Art

Eyes the World Over. Carlos Esteves

The most important, result to accomplish is to enable the viewer to be there, to dream and wonder about it and to be able to feel the moment and emotions witnessed by the photographer.

Images by: Carlos Esteves - Interview by: Teo J. Babini
©Carlos Esteves

©Carlos Esteves

We all love to travel… And there is always some memory or interaction which captures the essence of a place in our mind… A bar we stumbled into or a smile gifted from a passer by. Carlos Esteves uses his camera to immortalize these moments on film, and share his own personal experience of the world, with the world.

©Carlos Esteves

©Carlos Esteves

As your bio mentions, travel photography occupies a lot of your portfolio. Do you shoot and travel mainly for pleasure or are you commissioned to do so?
So far all my journeys are the result of my pursuit to explore different places, to experience them, to live the adventure. Thus, I’ve been benefiting from total freedom to choose my own route and subjects. I can’t truly say the same about my pace, as time is a relentless scarce resource and I always wish I could have more time in each place. Being commissioned to tell a story from a certain angle about a place and to able to reach a broader audience would certainly be an interesting experience. Nonetheless, as I used to say, I naturally work as if I always had an editor waiting and pressuring me to deliver the next work because my commitment to capture a subject at its best and to exceed myself is always very high.

©Carlos Esteves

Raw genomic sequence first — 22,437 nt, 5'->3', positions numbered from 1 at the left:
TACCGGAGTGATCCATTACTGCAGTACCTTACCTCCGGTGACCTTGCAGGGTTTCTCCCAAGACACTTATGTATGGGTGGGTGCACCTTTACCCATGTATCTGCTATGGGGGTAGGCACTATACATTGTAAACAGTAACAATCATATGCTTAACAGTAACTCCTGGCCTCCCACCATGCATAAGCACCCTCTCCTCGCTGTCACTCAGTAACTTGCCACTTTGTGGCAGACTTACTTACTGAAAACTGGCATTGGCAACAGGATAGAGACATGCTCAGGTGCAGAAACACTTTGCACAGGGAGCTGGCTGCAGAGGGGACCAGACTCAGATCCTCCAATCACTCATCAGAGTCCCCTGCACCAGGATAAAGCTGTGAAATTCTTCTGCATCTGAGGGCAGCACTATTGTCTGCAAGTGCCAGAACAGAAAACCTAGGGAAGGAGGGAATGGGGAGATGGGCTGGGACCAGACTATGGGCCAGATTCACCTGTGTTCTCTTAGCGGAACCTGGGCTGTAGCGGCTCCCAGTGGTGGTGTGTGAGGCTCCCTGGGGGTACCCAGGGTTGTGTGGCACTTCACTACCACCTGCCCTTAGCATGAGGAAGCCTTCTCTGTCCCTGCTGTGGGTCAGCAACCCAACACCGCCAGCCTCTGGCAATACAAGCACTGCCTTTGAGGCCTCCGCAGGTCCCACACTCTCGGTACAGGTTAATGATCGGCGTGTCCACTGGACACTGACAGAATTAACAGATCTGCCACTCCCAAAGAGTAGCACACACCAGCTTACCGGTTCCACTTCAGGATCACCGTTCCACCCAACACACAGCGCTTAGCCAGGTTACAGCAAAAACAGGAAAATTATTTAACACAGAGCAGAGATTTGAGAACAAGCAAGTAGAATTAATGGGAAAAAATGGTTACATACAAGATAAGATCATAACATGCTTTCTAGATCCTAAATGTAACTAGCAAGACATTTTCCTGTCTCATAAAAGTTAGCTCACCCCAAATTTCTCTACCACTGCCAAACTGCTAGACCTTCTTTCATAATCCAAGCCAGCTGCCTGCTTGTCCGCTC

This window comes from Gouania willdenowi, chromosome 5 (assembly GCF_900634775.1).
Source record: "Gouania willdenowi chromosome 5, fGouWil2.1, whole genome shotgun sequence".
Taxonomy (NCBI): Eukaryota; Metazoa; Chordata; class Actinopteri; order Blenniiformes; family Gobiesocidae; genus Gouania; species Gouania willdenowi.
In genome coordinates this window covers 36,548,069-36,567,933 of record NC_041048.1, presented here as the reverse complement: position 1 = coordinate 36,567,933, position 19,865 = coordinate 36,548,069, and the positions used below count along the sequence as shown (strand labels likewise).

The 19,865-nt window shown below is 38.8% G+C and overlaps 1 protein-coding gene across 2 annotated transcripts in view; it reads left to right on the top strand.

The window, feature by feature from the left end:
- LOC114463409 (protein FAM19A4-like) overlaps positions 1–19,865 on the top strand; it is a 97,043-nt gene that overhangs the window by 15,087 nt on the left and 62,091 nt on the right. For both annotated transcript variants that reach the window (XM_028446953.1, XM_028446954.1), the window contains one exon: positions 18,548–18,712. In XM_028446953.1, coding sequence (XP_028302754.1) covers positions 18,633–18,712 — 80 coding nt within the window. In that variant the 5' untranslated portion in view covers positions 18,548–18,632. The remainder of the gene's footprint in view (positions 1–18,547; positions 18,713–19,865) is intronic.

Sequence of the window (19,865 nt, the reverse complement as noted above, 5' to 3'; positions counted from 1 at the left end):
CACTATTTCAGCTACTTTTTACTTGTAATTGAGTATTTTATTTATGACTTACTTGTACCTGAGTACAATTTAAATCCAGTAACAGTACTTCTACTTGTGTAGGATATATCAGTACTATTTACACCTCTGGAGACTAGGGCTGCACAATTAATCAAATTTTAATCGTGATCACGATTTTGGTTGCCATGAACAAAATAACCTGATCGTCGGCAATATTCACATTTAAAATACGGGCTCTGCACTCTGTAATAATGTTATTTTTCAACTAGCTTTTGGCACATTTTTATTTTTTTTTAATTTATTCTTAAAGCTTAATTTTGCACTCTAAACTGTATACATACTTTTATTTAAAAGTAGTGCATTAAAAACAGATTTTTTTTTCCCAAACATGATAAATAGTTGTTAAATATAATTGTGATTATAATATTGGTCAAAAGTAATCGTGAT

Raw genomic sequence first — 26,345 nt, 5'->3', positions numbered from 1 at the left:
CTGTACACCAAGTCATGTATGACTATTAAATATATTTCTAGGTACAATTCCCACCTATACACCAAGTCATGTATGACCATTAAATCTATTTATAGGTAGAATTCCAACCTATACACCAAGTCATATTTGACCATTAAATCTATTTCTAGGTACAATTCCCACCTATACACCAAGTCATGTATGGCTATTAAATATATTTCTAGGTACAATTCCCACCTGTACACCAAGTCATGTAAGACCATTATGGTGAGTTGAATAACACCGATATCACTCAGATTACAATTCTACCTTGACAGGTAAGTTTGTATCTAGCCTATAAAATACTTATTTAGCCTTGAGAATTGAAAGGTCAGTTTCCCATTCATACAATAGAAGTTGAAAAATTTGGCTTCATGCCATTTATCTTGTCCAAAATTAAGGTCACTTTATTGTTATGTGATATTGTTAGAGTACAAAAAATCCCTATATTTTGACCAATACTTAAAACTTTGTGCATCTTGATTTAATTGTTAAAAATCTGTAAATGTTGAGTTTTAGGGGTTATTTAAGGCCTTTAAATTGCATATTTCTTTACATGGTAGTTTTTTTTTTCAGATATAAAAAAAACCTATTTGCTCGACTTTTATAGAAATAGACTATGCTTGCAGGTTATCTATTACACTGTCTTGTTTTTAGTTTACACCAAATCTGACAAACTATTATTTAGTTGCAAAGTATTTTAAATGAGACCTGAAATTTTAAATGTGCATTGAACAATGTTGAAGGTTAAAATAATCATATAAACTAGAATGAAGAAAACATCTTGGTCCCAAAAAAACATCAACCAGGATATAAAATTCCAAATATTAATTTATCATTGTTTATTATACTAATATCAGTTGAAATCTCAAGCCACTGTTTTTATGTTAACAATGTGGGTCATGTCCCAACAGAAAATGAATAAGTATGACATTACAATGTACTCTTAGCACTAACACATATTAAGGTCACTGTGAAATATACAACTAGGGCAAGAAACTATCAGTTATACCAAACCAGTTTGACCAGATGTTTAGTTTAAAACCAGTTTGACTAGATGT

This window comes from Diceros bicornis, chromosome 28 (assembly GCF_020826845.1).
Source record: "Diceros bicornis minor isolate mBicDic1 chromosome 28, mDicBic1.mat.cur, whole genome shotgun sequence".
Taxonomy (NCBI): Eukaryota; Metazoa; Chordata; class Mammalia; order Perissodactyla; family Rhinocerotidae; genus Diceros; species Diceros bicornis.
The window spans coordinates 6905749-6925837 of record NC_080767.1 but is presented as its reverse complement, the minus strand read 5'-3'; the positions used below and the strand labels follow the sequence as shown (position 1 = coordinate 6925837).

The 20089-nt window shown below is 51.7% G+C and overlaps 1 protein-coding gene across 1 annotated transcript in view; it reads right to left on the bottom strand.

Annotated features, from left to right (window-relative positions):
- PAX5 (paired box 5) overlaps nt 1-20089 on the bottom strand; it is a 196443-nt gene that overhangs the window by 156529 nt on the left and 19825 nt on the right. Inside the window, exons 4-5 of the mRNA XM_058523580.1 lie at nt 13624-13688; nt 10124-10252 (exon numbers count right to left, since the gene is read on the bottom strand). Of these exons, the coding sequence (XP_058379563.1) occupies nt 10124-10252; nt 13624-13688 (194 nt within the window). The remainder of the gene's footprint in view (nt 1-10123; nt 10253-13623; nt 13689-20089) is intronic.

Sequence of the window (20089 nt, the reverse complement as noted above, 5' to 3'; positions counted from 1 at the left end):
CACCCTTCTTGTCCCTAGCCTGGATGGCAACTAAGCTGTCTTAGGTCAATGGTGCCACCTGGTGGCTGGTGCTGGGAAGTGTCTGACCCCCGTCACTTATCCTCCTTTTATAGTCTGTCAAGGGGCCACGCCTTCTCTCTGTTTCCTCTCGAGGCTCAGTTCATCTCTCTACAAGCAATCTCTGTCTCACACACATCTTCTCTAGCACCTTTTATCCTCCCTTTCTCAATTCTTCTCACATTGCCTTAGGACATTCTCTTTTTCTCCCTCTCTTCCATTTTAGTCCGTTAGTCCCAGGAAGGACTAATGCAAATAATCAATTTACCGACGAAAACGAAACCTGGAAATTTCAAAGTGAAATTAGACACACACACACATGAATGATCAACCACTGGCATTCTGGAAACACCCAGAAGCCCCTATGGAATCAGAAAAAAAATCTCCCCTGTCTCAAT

©Carlos Esteves

Your travel work seems somehow geographically divided with North America and Europe featuring mostly location shots, while Asia and South America tell the story of the places through the faces of the people. Can you tell us about this choice?
Yes, indeed. Several factors account for that. First, certain places tend to naturally favor one approach over the other, for instance, Icelandic people are for sure photogenic people I wish to portray, but when I think of Iceland my mind floats immediately to the myriad of unique landscapes, which hardly exist elsewhere in the world. So, as until now, I didn’t have the chance to make repeated travels to the same regions, I tend to concentrate on the primary things that attracted me to visit them in the first place. Complementing the previous factor, as I’m Portuguese, I tend to be more curious about different cultures from my own, where faces are remarkably different from the European ones. Interestingly, the same thing happens in the opposite direction, as local people often ask to take photos with me together with their family. The exception regarding portraits is that people in some cultures tend to be more receptive for being photographed than others. Overall I tend to explore different photographic subjects and try to balance my portfolio by choosing different regions in the world with some naturally stronger subjects in one area or another.

©Carlos Esteves

©Carlos Esteves

Most of your portraits don’t seem like stolen shots. How do you get people to pose for you? Have you encountered much resistance to the camera’s lens?
Of course not, for me that approach doesn’t make any sense, but I understand that many people are afraid to point their lenses at a complete stranger in the street in an unknown environment. I’m not immune to that either. The thing is, being somehow hidden and pointing a huge telephoto lens to someone, is never going to yield good results.